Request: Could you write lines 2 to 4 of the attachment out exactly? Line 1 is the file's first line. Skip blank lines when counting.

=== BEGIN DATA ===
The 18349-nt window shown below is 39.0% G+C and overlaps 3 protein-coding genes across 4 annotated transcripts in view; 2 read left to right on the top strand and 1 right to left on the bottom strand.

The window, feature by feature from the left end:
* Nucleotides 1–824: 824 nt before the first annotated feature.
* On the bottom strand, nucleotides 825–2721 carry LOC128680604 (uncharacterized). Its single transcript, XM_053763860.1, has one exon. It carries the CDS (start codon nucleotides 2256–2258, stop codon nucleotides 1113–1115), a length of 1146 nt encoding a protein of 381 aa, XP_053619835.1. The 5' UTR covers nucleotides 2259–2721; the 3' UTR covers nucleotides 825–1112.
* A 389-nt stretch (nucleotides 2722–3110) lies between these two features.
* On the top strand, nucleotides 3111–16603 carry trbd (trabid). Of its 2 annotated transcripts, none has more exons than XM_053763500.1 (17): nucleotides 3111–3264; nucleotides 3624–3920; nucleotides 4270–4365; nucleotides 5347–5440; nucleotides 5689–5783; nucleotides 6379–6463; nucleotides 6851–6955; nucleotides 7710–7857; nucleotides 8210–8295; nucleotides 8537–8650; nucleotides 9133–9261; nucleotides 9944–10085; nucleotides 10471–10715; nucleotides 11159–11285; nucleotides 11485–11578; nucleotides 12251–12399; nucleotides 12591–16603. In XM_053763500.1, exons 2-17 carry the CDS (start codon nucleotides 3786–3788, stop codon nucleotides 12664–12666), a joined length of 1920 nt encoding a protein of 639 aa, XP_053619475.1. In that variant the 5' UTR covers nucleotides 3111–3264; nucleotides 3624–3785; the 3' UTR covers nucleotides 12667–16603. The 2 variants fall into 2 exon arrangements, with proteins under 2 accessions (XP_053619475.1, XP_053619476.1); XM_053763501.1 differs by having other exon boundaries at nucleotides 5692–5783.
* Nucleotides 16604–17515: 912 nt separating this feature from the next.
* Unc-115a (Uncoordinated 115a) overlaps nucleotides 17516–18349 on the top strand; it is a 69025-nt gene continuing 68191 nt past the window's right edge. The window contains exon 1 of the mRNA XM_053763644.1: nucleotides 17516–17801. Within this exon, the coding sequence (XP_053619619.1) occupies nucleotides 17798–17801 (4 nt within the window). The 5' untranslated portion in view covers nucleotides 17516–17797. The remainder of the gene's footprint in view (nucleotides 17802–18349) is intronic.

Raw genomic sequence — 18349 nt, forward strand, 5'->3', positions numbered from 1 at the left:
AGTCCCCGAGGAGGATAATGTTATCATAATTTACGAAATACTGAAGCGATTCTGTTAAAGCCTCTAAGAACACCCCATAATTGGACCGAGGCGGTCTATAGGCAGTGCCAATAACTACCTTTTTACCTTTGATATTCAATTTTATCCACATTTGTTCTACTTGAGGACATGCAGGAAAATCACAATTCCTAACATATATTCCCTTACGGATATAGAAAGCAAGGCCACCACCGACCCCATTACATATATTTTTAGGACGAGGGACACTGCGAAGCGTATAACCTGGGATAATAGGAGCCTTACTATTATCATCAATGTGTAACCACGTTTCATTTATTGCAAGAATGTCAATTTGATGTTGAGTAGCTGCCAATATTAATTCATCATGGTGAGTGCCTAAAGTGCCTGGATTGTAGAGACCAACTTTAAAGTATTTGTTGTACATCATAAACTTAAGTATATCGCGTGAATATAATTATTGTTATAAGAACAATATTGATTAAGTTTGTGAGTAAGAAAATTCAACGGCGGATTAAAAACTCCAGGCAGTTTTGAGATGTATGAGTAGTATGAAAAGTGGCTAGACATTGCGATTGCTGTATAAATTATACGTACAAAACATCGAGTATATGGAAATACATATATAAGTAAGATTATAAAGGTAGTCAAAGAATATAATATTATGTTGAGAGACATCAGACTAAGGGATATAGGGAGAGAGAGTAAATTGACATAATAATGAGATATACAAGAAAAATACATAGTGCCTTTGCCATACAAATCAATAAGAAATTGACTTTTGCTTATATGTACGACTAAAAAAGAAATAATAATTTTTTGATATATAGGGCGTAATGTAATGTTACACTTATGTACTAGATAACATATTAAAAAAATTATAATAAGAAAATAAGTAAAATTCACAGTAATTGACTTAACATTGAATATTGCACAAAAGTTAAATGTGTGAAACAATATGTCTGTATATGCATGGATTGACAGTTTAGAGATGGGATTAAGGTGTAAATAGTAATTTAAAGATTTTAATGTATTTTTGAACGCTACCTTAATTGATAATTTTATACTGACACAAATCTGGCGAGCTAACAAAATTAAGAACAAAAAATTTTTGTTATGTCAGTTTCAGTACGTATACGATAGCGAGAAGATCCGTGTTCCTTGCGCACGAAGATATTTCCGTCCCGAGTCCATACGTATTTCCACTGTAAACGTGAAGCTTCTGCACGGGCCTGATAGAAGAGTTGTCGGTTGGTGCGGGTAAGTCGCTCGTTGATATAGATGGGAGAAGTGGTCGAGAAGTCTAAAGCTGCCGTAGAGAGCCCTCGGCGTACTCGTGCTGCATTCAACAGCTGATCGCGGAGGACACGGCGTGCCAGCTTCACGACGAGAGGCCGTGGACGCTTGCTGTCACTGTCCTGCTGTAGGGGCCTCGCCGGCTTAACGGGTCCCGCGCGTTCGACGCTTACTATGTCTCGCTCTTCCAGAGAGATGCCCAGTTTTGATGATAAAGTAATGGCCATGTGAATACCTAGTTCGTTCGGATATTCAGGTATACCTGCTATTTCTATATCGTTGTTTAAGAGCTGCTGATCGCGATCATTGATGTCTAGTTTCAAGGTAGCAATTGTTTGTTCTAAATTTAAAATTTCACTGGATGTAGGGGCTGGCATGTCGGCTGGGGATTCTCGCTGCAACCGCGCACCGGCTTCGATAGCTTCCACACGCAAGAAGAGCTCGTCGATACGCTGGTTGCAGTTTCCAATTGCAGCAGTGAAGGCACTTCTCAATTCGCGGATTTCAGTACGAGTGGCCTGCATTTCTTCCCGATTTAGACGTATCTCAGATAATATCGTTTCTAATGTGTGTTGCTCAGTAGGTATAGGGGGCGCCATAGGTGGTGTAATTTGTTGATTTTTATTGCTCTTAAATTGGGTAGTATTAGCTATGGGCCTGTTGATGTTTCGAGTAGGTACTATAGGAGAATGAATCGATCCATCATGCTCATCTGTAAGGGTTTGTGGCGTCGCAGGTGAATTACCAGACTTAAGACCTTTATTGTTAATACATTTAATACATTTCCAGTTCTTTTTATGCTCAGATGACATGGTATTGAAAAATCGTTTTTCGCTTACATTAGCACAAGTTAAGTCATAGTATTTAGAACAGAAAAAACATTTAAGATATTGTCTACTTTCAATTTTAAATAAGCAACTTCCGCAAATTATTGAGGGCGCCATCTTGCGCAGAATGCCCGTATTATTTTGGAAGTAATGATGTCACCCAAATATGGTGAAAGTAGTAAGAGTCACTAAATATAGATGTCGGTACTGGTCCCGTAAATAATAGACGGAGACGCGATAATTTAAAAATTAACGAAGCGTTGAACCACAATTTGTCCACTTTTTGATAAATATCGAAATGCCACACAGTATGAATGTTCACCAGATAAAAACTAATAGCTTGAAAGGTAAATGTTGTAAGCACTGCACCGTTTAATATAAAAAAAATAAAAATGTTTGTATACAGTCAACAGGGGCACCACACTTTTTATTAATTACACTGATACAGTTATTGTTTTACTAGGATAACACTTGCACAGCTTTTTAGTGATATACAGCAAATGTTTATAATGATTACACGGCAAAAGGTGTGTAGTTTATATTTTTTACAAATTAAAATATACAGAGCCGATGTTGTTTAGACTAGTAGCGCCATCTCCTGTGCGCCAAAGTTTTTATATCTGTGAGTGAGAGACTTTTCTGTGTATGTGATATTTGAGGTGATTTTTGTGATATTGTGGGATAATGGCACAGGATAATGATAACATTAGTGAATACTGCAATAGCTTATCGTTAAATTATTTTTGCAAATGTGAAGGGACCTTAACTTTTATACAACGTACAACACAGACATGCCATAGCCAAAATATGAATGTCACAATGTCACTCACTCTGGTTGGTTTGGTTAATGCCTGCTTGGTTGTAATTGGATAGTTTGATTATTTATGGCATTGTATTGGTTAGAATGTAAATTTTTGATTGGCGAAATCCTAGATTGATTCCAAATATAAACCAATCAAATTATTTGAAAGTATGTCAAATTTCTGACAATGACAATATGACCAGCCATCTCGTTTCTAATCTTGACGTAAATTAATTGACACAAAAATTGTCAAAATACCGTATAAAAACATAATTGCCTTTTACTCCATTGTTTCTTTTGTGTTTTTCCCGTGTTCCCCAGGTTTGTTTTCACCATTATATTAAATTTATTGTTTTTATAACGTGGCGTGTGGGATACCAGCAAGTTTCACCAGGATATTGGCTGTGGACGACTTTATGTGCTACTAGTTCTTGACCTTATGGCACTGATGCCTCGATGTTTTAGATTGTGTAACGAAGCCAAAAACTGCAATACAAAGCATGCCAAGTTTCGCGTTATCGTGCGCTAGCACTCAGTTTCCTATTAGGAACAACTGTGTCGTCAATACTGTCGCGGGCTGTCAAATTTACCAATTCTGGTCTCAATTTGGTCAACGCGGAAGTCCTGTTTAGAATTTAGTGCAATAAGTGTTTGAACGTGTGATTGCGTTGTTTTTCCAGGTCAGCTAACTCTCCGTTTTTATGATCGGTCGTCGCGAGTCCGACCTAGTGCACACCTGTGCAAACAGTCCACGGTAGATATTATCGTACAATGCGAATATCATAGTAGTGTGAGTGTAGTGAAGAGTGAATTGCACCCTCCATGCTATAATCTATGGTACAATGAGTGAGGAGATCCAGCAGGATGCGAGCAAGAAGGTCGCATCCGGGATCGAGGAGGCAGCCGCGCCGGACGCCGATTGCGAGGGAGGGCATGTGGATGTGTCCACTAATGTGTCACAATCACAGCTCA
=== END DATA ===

The window, feature by feature from the left end:
* Nucleotides 1–824: 824 nt before the first annotated feature.
* On the bottom strand, nucleotides 825–2721 carry LOC128680604 (uncharacterized). Its single transcript, XM_053763860.1, has one exon. It carries the CDS (start codon nucleotides 2256–2258, stop codon nucleotides 1113–1115), a length of 1146 nt encoding a protein of 381 aa, XP_053619835.1. The 5' UTR covers nucleotides 2259–2721; the 3' UTR covers nucleotides 825–1112.